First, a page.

UN International Law Commission,
Governments of the European Union states,
Crimes against humanity, as some of the most serious crimes against human life and dignity, must be met with an effective and decisive response. The international community would benefit from a new treaty on the Prevention and Punishment of Crimes Against Humanity, which has just been drafted by the United Nations, if it took a form that would ensure the aforementioned effectiveness of its enforcement. There is no room for ideology in any act of international law, especially one designed to help make our world a better place. We regret, therefore, that the UN International Law Commission is following momentary ideological trends present among the left-liberal political circles of the wider Western world.
Millions of people around the world continue to fall victims of crimes motivated by their religion, ethnicity, cultural background or gender. Focusing on the latter criterion, it must be firmly established that the UN International Law Commission’s proposed draft of a new treaty will hamper the prosecution of crimes motivated by the victims’ gender.
The 1998 Rome Statute of the International Criminal Court, currently in force, clearly indicated in Article 7(3) that “the term ‘gender’ refers to the two sexes, male and female, within the context of society. The term ‘gender’ does not indicate any meaning different from the above.” The use of this provision makes the Rome Statute legible, clear and precise, which also makes it more effective. The conscious decision to use the term “gender” without a clear indication of its meaning carries the risk of ineffective and erroneous application of the proposed legislation. In favor of maintaining the Rome Statute’s definition of gender speaks also the need for normative consistency in international law. Every inconsistency therein will undermine the authority of the International Criminal Court, which is particularly important at present. In this light it is crucial to maintain the existing definition of gender to avoid opening an area of unnecessary contention as compared to the consensus built in the development and adoption of the Rome Statute.
Rejecting the definition of gender as male and female will result in the recognition of gender as a social construct within which anything can fit. Adopting an ideologized, undefined concept of gender as a tool for socio-cultural change harms the idea of true protection for victims of crimes against humanity and will compromise the human rights protection system.
It will also worsen the legal situation of women, especially those living in regions of the world where their social position is clearly weaker than that of men.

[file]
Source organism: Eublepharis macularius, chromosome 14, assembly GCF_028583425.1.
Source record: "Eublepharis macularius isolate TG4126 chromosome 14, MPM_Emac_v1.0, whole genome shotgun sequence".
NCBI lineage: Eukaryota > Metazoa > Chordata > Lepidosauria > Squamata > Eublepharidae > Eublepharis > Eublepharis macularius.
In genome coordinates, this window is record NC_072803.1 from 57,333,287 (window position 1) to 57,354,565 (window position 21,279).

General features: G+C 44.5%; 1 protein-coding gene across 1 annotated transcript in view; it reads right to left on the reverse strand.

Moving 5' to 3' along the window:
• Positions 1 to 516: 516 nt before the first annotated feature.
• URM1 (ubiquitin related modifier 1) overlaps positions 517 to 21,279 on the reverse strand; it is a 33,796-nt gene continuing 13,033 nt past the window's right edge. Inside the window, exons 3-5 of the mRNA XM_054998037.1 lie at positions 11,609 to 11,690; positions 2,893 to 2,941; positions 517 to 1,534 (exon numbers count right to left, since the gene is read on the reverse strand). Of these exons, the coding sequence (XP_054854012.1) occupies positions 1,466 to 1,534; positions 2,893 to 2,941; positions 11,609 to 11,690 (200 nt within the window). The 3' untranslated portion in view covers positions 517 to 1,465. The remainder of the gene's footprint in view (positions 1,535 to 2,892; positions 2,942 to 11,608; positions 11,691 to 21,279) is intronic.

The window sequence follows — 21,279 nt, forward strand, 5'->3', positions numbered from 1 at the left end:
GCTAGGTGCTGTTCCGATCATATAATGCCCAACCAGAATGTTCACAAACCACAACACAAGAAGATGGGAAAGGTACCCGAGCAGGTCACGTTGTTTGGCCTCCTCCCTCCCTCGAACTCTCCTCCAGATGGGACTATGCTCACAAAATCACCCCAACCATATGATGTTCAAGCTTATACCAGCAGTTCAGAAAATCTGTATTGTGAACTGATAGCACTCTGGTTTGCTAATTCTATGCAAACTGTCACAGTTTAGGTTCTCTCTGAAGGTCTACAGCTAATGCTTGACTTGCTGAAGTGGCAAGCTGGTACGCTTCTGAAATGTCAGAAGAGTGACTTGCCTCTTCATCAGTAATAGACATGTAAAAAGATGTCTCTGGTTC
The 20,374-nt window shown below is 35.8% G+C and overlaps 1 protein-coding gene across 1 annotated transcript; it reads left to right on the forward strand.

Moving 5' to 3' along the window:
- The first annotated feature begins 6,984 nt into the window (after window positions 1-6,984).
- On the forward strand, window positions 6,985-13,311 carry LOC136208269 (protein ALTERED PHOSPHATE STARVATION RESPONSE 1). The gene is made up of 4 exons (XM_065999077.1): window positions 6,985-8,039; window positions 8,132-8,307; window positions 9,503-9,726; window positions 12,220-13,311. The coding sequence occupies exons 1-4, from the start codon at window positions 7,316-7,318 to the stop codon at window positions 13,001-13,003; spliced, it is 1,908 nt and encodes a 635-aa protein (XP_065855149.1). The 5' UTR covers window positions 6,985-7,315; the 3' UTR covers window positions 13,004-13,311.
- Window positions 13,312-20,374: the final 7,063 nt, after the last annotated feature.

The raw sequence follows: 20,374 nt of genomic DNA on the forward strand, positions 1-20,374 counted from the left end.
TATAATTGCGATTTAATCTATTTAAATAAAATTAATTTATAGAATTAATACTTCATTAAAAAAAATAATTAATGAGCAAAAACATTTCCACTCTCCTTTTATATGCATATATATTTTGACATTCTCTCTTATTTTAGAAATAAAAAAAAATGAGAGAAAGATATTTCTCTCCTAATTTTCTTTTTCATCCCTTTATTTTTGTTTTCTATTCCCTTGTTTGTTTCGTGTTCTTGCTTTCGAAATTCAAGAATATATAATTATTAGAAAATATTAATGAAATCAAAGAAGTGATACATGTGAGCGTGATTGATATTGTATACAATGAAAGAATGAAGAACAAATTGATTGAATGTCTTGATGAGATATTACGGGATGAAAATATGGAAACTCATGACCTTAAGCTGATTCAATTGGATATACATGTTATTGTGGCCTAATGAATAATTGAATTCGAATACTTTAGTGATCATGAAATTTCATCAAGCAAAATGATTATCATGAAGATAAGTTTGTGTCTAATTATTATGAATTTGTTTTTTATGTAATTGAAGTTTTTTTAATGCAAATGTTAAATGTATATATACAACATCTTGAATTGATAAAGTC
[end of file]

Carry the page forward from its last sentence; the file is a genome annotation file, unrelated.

Adoption of the new treaty as currently proposed could also lead to unfair accusations against people who recognize gender based on biological criteria, by will allowing for an interpretation of Article 2(1)(h) that implies that failure to recognize “non-binary gender identity” may constitute gender-based persecution.
There is also a serious risk that the current wording of the draft treaty will not be supported at the UN as it is in fact an attempt to impose on all the member states an ideological vision of the world that is shared by a minority present only in some countries of the wider West.
In view of the above, we urge the United Nations and the international community to implement the definition of gender contained in Article 7(3) of the Rome Statute in the proposed Treaty on the Prevention and Punishment of Crimes against Humanity. Turning the human rights system into a tool for bringing about socio-cultural change may mean not only discrediting, but also destroying its effectiveness, and consequently the collapse of the human rights system.
The UN International Law Commission is working on a new piece of legislation to counter crimes against humanity. However, the draft treaty is designed in an ideologized way that exposes the human rights system to ridicule. This is because it excludes the Rome Statute of the International Criminal Court’s definition of gender as a dichotomous division between men and women.
Deterioration of the situation of women
Rejecting the definition of gender as male and female will result in a worsening of the legal situation of women, especially those living in regions of the world where their social position is clearly weaker than that of men.
Prison for recognizing only two sexes
Adoption of the new treaty as currently proposed could lead to unfair accusations directed at people who recognize the biological criterion of gender differentiation. Failure to recognize “non-binary gender identity” could be interpreted as persecution.
Impasse in the development of human rights
There is also a substantial risk that the current wording will result in withdrawing of support for the treaty at the UN, due to the fact that it is essentially an attempt to impose an ideological vision of the world on all countries of the world.